Friday, June 14, 2013

Fallout From Cheating

I trust, respect and like Dr. P and his team. I know their clinic has some of the highest pregnancy success rates in Los Angeles for women my age. I still plan to try another cycle for egg freezing with them. But I can't help but wonder, now that I know there are so many different types of treatment programs, if someone else would advise me differently. Considering the time pressure and importance of finding something that works in the next few months, I know I don't have the luxury to go through a few cycles of failures before seeking a second opinion on how best to proceed. I'm racing against the egg reaper here. I can't worry about denting a few doctor's egos along the way.

My wandering, panicked eye led me to a website that compares the success rate of clinics with national averages. I actually stumbled onto it. But once there, I discovered another local clinic with comparable, and sometimes higher, success rates than Dr. P's clinic. It also happens to be located a quick drive from my boyfriend's home. When the treatment program requires several office visits a week, convenience is a major bonus.

What made stepping out for me an easy decisions was the fact that this “other clinic” offered free consultations... if you attend a seminar with one of the clinic's doctors. Yes, it was a bit like a Florida time share sales tactic, but I'm a sucker for free stuff, so I went to one of their talks.

The success rate of The Other Clinic's (I'll call it TOC) is impressive. People from all over the world come to them for fertility help. And the doctor who gave the seminar (I'll call him Dr. M), seems extremely knowledgeable as well as passionate about all the latest medical innovations that increase the odds in the miracle of birth.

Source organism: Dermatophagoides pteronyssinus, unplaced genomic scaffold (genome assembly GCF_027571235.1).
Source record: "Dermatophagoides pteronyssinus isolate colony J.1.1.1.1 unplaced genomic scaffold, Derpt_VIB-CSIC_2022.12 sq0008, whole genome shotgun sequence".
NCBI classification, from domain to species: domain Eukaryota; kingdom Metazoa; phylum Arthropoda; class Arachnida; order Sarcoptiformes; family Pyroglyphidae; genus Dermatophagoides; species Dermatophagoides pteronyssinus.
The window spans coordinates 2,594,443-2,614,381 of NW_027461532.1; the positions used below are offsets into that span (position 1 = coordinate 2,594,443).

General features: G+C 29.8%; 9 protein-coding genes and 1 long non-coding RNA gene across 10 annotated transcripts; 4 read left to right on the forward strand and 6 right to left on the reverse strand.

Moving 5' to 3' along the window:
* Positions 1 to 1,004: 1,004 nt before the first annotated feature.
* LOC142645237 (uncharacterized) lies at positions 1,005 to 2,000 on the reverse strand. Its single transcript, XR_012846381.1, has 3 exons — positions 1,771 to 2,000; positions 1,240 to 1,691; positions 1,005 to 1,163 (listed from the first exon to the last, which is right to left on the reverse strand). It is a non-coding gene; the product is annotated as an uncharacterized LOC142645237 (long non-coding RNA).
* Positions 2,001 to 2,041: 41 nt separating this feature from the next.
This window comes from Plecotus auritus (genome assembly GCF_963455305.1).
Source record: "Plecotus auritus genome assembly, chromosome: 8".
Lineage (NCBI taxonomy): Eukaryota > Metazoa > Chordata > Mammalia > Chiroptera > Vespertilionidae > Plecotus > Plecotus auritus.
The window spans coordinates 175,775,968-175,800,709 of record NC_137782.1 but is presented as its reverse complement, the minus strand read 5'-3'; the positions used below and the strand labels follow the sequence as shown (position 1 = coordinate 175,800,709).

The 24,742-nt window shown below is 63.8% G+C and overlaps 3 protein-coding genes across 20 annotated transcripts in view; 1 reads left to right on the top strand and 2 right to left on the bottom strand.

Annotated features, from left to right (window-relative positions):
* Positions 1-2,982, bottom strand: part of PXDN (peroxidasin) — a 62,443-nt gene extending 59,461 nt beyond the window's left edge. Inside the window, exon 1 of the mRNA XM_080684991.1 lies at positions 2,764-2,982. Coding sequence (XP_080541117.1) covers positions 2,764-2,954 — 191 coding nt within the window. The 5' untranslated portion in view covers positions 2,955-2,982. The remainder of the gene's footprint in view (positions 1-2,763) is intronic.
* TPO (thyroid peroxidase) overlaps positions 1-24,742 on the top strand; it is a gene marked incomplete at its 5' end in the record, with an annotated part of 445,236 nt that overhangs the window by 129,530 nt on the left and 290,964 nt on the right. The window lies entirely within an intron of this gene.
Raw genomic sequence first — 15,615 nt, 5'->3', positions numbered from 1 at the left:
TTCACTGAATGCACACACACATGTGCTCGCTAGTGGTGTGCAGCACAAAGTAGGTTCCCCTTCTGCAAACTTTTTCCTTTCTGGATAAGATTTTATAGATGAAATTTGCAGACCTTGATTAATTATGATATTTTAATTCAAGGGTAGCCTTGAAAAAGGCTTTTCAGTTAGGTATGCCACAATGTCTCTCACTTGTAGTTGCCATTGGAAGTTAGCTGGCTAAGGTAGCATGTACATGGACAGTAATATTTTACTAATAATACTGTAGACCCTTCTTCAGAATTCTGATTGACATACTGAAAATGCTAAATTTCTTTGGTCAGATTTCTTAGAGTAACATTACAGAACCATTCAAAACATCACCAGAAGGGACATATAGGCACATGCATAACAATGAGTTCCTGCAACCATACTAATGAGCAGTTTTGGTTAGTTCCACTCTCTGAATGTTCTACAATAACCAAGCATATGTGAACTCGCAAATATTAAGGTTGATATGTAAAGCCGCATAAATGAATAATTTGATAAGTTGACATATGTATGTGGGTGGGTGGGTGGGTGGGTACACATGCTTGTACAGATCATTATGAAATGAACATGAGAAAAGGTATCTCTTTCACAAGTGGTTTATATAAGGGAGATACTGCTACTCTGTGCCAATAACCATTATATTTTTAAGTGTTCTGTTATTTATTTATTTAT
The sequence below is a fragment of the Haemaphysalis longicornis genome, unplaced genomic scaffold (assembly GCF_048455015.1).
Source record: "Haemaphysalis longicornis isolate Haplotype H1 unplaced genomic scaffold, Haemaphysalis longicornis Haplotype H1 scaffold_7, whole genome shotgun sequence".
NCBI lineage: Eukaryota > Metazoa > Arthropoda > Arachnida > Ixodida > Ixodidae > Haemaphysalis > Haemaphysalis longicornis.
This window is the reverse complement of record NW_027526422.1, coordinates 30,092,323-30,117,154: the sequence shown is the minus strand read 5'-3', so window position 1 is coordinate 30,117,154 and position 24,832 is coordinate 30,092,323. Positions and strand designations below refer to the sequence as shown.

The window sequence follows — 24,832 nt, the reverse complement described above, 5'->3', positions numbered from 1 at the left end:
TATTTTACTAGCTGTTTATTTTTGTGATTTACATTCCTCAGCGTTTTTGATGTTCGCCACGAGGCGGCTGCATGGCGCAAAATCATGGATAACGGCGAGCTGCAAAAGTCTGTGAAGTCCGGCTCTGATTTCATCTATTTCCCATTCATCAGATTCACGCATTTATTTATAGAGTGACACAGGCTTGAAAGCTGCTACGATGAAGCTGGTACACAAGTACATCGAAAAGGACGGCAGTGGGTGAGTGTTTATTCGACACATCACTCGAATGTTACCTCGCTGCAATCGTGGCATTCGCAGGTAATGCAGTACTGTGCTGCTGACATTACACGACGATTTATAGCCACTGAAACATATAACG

Dr. M did an excellent job of explaining the various causes of infertility, what they can do to help, and the options for fertility treatments. They even handed out little educational booklets that I wished previously existed.

Clearly, this clinic is a well-oiled machine. The room was at full capacity. At least 20 people. Of course, that means two-by-two. Like Noah's Ark. There were two other women alone like me. I felt an instant sisterhood with them, but didn't strike up a conversation. They might tell me their husband was at home babysitting their other children.

Dr. M slathered us with information. Unfortunately, it was mostly depressing information for me. What I did not know had allowed me hope. But when he said 80 to 90 percent of eggs from a woman past 40 are abnormal, it was a punch in the gut. I almost decided right then to throw in the towel. Doing the math, that means, on average I'd have to produce 10 eggs to get one or maybe two viable ones. My follicle numbers from last cycle look even worse now against that backdrop.

“I speak the truth,” Dr. M said to the disbelieving faces of the women over 40 in the room.

Whether it's denial or simply a lack of awareness, I suspect most women have a hard time facing the reality of our abruptly deteriorating fertility. The other older women in the room looked much younger than the ages they admitted during questions to the doctor. It was obvious they were vibrant, enthusiastic, healthy people. I knew what they were feeling. How could we not be fertile when we still feel so young and vital?

When one woman asked about her chances of getting pregnant at 44, Dr. M broke the horrible news that it was extremely rare using her own eggs. I could see the tears form in her eyes. She looked up at her husband, who put his arm around her tight. The shared heartbreak was palpable. 

I don't know if that is also the sales tactic. Scare the shit out of women, but then give them a glimmer of hope. An expensive, desperate ticking time bomb glimmer of hope. I mean, it's not like we can claim later he didn't tell us how small our chances were at success. 

But sitting there, a heavy sad feeling began to press down on me. I was not ready to accept and face that I might be past any chance of having a child, but the idea of it was moving closer into my radar field. Driving to my boyfriend's home afterwards, I didn't cry but I definitely felt newly discouraged. 

Even if I could get pregnant, would my damaged eggs created damaged children? I don't want to do that to another human or to myself. I have a lot more to think about while I wait to see what kind of basket of eggs I might produce on my next cycle.

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